Ext JS 3.0 Cookbook is a book which has the goal of providing Ext JS users with a wide variety of techniques and code samples with which they can use in their development of web applications. The book is well written, has nicely formatted code samples (which are also available in a zip file – a URL to the file is given in the book), and contains a lot of interesting information. However, I wouldn’t recommend it to everyone, which I’ll get to in a moment.

Ext JS 3.0 Cookbook is divided into 10 chapters, with each chapter covering a different topic of the library. However, the book can really be thought of as one giant, categorized, FAQ guide on Ext JS. Each chapter contains a series of “recipes”. These recipes are specific tasks a developer might want to perform, for example: “Displaying remote data with a combo box” or “Creating a grid panel with expandable rows” or “Creating an auto-refreshing chart”.

The definition of each recipe follows a set pattern of 5 sections:

  • The problem is described.
  • “How to do it…” – Code for solving the problem is provided.
  • “How it works…” – An explanation is given on how the code works.
  • “There’s more…” – Additional, possibly useful, bits of information are provided.
  • “See also…” – Other topics are suggested as further reading.

Each of these sections is given its own heading, though some recipes omit a section when it isn’t needed. This makes the book well suited as a reference guide since you know what you’ll be getting when you look something up. However, even though the book starts off with some recipes on working with the DOM and with data types, it’s not a book for Ext JS beginners. If you’re a new comer to Ext JS, you’re better suited by a book like Learning Ext JS.

Ext JS 3.0 Cookbook is really for those Ext JS users who are past the beginner stage and want something on-hand that will help them accomplish tasks they may run into or help them find better solutions to problems they’ve already had. If you work with the Ext JS library as part of your job or use the library a lot, having this book around would probably be beneficial. It’s nicely put together and has a lot of useful information. However, if you’re just a casual user of the Ext JS library, you’d probably find more benefit from an introductory text on the library or from just browsing their online documentation.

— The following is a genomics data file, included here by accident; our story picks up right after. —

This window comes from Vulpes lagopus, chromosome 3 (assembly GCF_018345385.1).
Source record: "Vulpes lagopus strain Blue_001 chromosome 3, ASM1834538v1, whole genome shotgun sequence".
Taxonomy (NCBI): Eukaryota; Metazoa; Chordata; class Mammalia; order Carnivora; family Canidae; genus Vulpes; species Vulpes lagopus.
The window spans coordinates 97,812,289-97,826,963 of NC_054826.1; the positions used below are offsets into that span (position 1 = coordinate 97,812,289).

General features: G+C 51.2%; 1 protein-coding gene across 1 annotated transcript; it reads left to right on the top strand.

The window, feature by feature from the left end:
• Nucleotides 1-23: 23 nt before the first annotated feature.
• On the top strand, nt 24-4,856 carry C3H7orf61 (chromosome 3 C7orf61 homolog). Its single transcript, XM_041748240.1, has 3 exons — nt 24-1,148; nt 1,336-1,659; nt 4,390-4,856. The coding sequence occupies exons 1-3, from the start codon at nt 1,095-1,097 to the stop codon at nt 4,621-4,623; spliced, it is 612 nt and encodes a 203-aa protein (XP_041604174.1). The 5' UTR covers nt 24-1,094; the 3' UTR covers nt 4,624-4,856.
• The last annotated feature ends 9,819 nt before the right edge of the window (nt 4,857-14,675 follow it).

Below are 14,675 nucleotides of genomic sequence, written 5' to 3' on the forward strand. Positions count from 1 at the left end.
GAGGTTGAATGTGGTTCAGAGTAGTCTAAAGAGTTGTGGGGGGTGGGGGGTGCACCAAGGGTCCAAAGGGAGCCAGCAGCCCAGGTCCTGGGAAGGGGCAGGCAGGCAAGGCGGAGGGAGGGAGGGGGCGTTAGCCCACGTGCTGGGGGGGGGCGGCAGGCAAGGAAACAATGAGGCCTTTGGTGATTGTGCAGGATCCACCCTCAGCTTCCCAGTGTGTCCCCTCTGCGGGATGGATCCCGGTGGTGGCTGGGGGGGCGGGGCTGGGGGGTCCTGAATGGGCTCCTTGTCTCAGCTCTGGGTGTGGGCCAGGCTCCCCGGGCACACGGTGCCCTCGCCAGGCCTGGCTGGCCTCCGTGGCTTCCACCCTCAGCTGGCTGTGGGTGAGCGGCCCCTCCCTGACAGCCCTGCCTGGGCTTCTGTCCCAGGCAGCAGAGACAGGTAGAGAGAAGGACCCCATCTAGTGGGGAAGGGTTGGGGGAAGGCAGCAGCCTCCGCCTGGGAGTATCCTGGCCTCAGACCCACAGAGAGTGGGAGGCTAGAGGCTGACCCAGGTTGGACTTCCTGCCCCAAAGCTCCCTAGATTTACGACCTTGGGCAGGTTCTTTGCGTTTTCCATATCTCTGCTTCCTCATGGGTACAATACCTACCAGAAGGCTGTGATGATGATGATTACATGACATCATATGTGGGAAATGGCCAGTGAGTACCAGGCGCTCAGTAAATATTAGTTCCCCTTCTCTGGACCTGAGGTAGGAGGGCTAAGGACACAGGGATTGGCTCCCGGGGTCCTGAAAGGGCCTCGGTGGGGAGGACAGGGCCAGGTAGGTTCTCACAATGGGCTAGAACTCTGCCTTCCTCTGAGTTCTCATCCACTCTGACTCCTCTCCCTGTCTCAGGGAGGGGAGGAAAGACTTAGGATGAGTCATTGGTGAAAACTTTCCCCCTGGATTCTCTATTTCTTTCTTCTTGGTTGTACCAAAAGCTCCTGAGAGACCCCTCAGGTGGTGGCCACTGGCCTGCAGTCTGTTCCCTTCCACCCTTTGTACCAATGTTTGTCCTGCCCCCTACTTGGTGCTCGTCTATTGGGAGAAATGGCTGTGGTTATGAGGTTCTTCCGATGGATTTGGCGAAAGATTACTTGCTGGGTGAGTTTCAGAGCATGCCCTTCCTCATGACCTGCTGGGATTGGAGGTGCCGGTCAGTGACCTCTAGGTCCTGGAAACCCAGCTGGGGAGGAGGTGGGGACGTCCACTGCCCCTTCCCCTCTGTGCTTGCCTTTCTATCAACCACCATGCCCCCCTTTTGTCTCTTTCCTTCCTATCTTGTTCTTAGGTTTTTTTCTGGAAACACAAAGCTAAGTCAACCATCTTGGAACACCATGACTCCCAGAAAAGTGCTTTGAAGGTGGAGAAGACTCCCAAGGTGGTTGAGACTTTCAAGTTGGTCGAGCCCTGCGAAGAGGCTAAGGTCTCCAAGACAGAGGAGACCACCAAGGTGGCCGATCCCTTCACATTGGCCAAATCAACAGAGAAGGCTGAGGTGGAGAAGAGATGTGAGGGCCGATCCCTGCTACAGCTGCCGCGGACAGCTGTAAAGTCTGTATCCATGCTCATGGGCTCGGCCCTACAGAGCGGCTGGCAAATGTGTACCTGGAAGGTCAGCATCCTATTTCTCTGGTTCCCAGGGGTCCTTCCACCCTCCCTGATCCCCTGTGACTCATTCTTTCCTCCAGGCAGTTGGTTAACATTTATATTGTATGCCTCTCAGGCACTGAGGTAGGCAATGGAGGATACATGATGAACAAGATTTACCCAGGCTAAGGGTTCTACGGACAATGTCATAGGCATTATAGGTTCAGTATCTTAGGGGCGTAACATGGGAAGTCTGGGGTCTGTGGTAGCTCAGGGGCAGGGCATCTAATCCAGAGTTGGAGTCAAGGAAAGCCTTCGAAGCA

“JavaScript: The Good Parts” Book Review

JavaScript: The Good Parts

JavaScript: The Good Parts

Last month I finished reading the short but densely packed JavaScript book JavaScript: The Good Parts.I had been looking for a book that would cover some of the pitfalls of the language more thoroughly than what I’d read about previously and when I saw this in the bookstore it seemed to fit the bill.

The thesis of the book is that JavaScript is a misunderstood language. It recognizes that there are bad parts to the language, but it contends that once you get past them there are some pretty nice good parts – and that by using only the good parts and avoiding the bad parts, you can write some really great code.

The book covers objects, functions, arrays, regular expressions, closure, and how inheritance works in JavaScript. The last one is probably the most important, since most people are only familiar with classical inheritance, and JavaScript’s prototypal inheritance, although wrapped in a syntax that makes it look classical, is very different. The book also discusses JavaScript’s bad parts and why you should avoid them.

Most of the concepts in the book are well explained, though I did find myself needing to re-read certain sections twice to completely understand the topic. This is in part because the book is very short, coming in at 153 pages (including the index). This is a double edged sword in that it allows you to take in a lot of material in a short amount of time, but sometimes you’re left wishing that a little more time was spent on a certain topic.

One other possible fault with the book (depending on how you look at things) is that it does not cover the DOM at all. The DOM isn’t part of the JavaScript language, but almost everyone who uses JavaScript will need to interact with the DOM. Therefore, this book is really more of a companion piece than a definitive reference for JavaScript programming.

Overall I really liked this book. It gives good coverage to some important topics regarding objects and functions, and gives a good explanation of prototypal inheritance. A lot of language quarks are also pointed out and explained. For example, one thing I didn’t realize was that the arguments array that is implicitly passed to functions isn’t a real array. It’s just an object with a length property. The appendix sections covering the “bad parts” and “awful parts” were also pretty interesting, though I disagree with the author that ++ and — are bad.

Anyway, I highly recommend the book if you’re into JavaScript programming. It’s a nice easy read that covers a lot of ground. Also, this is a non-solicited review, though the link above is an amazon referral link.

If you’re interested, the book’s author gave a one hour talk on this book that touches on a lot of its ideas. You can watch it here (actual talk starts at 2 minutes 15 seconds):